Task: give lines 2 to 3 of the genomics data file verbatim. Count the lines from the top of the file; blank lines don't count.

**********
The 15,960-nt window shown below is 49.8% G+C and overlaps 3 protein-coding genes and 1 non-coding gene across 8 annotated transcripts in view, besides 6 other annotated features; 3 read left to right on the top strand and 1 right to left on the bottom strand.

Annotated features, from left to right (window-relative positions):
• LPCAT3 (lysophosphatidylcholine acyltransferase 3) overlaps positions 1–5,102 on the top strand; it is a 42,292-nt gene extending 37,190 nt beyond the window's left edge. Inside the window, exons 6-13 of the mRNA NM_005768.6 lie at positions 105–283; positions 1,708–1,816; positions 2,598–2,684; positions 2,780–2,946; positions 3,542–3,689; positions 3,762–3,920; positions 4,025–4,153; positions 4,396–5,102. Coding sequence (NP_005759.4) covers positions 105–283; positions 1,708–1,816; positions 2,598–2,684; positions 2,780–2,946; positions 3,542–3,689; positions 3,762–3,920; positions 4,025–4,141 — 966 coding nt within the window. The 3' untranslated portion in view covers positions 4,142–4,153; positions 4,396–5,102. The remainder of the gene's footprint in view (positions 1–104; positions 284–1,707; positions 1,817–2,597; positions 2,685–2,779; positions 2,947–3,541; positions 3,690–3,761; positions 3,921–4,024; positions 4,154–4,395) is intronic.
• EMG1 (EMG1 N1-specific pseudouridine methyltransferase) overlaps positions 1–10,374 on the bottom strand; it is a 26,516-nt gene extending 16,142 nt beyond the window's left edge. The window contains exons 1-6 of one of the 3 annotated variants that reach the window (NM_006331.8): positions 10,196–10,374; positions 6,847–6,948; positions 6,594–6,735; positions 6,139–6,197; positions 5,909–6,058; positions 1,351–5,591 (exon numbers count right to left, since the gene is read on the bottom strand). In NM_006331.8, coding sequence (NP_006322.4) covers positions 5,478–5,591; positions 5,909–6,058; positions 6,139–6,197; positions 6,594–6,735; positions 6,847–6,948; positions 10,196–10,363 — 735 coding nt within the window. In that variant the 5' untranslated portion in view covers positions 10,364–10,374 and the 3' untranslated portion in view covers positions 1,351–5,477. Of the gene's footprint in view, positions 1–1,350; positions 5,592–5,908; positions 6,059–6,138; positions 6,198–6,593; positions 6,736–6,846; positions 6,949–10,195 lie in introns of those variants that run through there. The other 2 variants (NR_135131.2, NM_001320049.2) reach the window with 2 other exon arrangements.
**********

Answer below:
Annotated features, from left to right (window-relative positions):
• LPCAT3 (lysophosphatidylcholine acyltransferase 3) overlaps positions 1–5,102 on the top strand; it is a 42,292-nt gene extending 37,190 nt beyond the window's left edge. Inside the window, exons 6-13 of the mRNA NM_005768.6 lie at positions 105–283; positions 1,708–1,816; positions 2,598–2,684; positions 2,780–2,946; positions 3,542–3,689; positions 3,762–3,920; positions 4,025–4,153; positions 4,396–5,102. Coding sequence (NP_005759.4) covers positions 105–283; positions 1,708–1,816; positions 2,598–2,684; positions 2,780–2,946; positions 3,542–3,689; positions 3,762–3,920; positions 4,025–4,141 — 966 coding nt within the window. The 3' untranslated portion in view covers positions 4,142–4,153; positions 4,396–5,102. The remainder of the gene's footprint in view (positions 1–104; positions 284–1,707; positions 1,817–2,597; positions 2,685–2,779; positions 2,947–3,541; positions 3,690–3,761; positions 3,921–4,024; positions 4,154–4,395) is intronic.